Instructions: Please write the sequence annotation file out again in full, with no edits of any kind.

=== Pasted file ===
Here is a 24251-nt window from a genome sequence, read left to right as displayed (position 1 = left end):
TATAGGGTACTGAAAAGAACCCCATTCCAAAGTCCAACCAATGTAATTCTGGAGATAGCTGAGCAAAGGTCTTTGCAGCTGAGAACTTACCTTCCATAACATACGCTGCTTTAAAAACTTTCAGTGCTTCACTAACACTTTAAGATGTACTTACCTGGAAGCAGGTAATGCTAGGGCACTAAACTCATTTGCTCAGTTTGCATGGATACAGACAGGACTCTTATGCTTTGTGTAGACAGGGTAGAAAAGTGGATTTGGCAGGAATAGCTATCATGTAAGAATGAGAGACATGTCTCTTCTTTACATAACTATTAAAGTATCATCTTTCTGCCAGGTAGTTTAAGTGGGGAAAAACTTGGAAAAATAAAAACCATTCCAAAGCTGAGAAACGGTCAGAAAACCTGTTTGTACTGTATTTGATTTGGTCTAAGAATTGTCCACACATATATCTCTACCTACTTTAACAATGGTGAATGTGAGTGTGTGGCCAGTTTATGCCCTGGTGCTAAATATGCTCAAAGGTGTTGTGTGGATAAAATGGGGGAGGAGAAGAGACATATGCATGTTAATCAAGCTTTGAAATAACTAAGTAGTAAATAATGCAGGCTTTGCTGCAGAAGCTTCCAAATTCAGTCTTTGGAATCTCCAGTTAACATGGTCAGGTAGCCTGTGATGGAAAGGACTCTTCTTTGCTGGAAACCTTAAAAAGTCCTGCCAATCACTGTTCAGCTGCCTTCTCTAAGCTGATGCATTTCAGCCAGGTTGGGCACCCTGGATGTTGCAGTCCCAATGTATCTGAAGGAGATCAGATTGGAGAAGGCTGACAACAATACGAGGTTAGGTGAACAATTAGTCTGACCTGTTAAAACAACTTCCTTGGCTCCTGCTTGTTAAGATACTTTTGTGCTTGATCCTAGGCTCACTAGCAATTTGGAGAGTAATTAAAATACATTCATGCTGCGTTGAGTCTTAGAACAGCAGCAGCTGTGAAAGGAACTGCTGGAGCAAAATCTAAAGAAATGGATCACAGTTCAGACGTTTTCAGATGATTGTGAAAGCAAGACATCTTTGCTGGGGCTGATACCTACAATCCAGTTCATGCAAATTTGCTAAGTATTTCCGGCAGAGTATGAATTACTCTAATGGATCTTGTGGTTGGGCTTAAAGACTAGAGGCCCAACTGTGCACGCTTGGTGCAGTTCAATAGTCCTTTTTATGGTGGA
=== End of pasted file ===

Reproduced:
Here is a 24251-nt window from a genome sequence, read left to right as displayed (position 1 = left end):
TATAGGGTACTGAAAAGAACCCCATTCCAAAGTCCAACCAATGTAATTCTGGAGATAGCTGAGCAAAGGTCTTTGCAGCTGAGAACTTACCTTCCATAACATACGCTGCTTTAAAAACTTTCAGTGCTTCACTAACACTTTAAGATGTACTTACCTGGAAGCAGGTAATGCTAGGGCACTAAACTCATTTGCTCAGTTTGCATGGATACAGACAGGACTCTTATGCTTTGTGTAGACAGGGTAGAAAAGTGGATTTGGCAGGAATAGCTATCATGTAAGAATGAGAGACATGTCTCTTCTTTACATAACTATTAAAGTATCATCTTTCTGCCAGGTAGTTTAAGTGGGGAAAAACTTGGAAAAATAAAAACCATTCCAAAGCTGAGAAACGGTCAGAAAACCTGTTTGTACTGTATTTGATTTGGTCTAAGAATTGTCCACACATATATCTCTACCTACTTTAACAATGGTGAATGTGAGTGTGTGGCCAGTTTATGCCCTGGTGCTAAATATGCTCAAAGGTGTTGTGTGGATAAAATGGGGGAGGAGAAGAGACATATGCATGTTAATCAAGCTTTGAAATAACTAAGTAGTAAATAATGCAGGCTTTGCTGCAGAAGCTTCCAAATTCAGTCTTTGGAATCTCCAGTTAACATGGTCAGGTAGCCTGTGATGGAAAGGACTCTTCTTTGCTGGAAACCTTAAAAAGTCCTGCCAATCACTGTTCAGCTGCCTTCTCTAAGCTGATGCATTTCAGCCAGGTTGGGCACCCTGGATGTTGCAGTCCCAATGTATCTGAAGGAGATCAGATTGGAGAAGGCTGACAACAATACGAGGTTAGGTGAACAATTAGTCTGACCTGTTAAAACAACTTCCTTGGCTCCTGCTTGTTAAGATACTTTTGTGCTTGATCCTAGGCTCACTAGCAATTTGGAGAGTAATTAAAATACATTCATGCTGCGTTGAGTCTTAGAACAGCAGCAGCTGTGAAAGGAACTGCTGGAGCAAAATCTAAAGAAATGGATCACAGTTCAGACGTTTTCAGATGATTGTGAAAGCAAGACATCTTTGCTGGGGCTGATACCTACAATCCAGTTCATGCAAATTTGCTAAGTATTTCCGGCAGAGTATGAATTACTCTAATGGATCTTGTGGTTGGGCTTAAAGACTAGAGGCCCAACTGTGCACGCTTGGTGCAGTTCAATAGTCCTTTTTATGGTGGA